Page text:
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Caring

December 20, 2018

For a brief moment, the wireframe fibres constructing the world were visible. But in the blink of an eye, they vanished, and the man found himself in a comfortably decorated, warmly-lit room with a short, dark-haired woman who looked to be in her early thirties.

She smiled at him. “Welcome back. It’s good to see you again. How have you been?”

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The Chasm of Culture

May 27, 2018

If you know a bit about me, you’ll know that I grew up between multiple cultures: my mom’s side of the family lives entirely in Brazil, my dad’s side almost entirely in Portugal, and I myself grew up in Canada. Those three cultures have some pretty profound differences, from Brazil’s laissez-faire looseness, to Portugal’s focus on social rituals, to Canada’s more British-style aloofness and distance when compared to the other two.

I was exposed to all those cultures young enough that I internalized the different aspects of them. I grew up knowing that these different sides of my family and social groups acted and expected to be treated in different ways, and managed to find a way to center myself in the common ground between them while adjusting myself to fit them wherever necessary.

It’s led to a lifetime of feeling a bit like a misfit no matter where I go, but it’s also helped me have a broad perspective on a wide variety of different issues. I consider that outlook and perspective to be a very fundamental part of who I am today.

But even that kind of upbringing didn’t prepare me for the culture shock I would be exposed to when, as a kid, I moved from downtown Toronto to a semi-suburban neighbourhood in Halifax, Nova Scotia.

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In Defense of Negativity

April 5, 2018

Let me tell you about my great-grandfather.

There’s actually a lot I could tell you about my great-grandfather. It’s one of the things that my dad’s side of the family did very well, helping maintain a sense of continuity throughout the generations. My great-grandfather made his home in a tiny village in the interior of Portugal, and I’ve visited that place many times in my life. We still have a great-aunt who lives there in the same house he used to live in, one of the dozen or so people that still call that village home.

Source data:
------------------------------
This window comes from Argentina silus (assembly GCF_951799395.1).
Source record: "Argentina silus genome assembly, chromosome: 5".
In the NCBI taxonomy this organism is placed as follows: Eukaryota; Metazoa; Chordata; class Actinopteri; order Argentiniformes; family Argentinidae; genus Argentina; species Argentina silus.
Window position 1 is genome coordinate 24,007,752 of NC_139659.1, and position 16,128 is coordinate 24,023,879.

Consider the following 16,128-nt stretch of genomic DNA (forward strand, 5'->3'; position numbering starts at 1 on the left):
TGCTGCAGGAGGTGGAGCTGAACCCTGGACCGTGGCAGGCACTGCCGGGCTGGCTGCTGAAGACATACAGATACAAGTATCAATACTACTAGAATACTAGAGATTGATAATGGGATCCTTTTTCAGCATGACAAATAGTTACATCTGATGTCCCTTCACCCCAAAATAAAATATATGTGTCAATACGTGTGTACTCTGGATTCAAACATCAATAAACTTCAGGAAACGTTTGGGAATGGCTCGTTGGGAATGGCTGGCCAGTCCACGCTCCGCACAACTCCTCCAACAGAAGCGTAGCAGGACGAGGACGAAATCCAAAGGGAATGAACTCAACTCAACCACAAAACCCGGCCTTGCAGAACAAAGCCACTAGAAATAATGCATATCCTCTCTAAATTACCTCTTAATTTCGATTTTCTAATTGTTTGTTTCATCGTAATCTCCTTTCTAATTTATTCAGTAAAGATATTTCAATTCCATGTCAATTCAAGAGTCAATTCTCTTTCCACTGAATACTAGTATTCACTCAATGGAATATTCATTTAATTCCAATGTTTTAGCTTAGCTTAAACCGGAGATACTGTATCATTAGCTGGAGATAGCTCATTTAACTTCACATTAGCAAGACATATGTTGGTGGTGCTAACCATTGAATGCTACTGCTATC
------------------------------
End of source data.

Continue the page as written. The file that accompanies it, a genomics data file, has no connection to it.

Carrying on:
Every time we visit there, my dad tells us stories. About how the land around the village, now overrun with pine trees and brush, used to be covered in well-tended fields. About how he used to play with the rabbits they raised, and then have them for dinner later that day. About the time the village finally got itself a phone. One phone, in the centre of the village, for everyone to use.

And he told us about my great-grandfather’s old nickname. “José Mau”. “Bad José”, to partially translate it.

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Atypical: A Differently-Optimized Type System

November 25, 2017

What are programming languages for? This might be a silly question, but bear with me for a moment.

Most programming languages try to be at least partially general-purpose, but the languages that tend to grow popular are the ones that work well in an area where existing languages do not. C’s popularity persists because it’s still one of the few languages that lets you—forces you, in fact—to drop down to a low level and root around in the guts of the computer’s memory yourself. C++ carried that forward from C, but added more complexity, allowing people to create structure in larger software systems. Java took that object-oriented large-system-structure approach even further, but divorced it from the low-level programming of C and C++, running programs on a virtual machine that acts the same on a wide variety of hardware, at the expense of some performance. And then you even have environments like Node.JS, whose selling point was web development, where asynchronous programming is important and allowing people to use a single programming language in both the front end and the back end was desirable.

Many of these decisions stemmed from the kind of things each language was optimizing for: low-level programming, hardware agnosticism, easy transition by web developers, and so on.

A simple animation of a screen cycling through colors.

But if you go further, into the less-widely-used languages, you find some interesting cases where people are optimizing for other things. Rust optimizes for safety while trying to retain as much performance as possible. Haskell and its powerful type system tries to make sure your program does exactly what you want it to do and nothing else. Prolog is an attempt at making you tell the computer precisely what you want, and letting the computer go and figure out how to do it for you.

So here’s a question: how would you design a feature for a language meant for live presentations?

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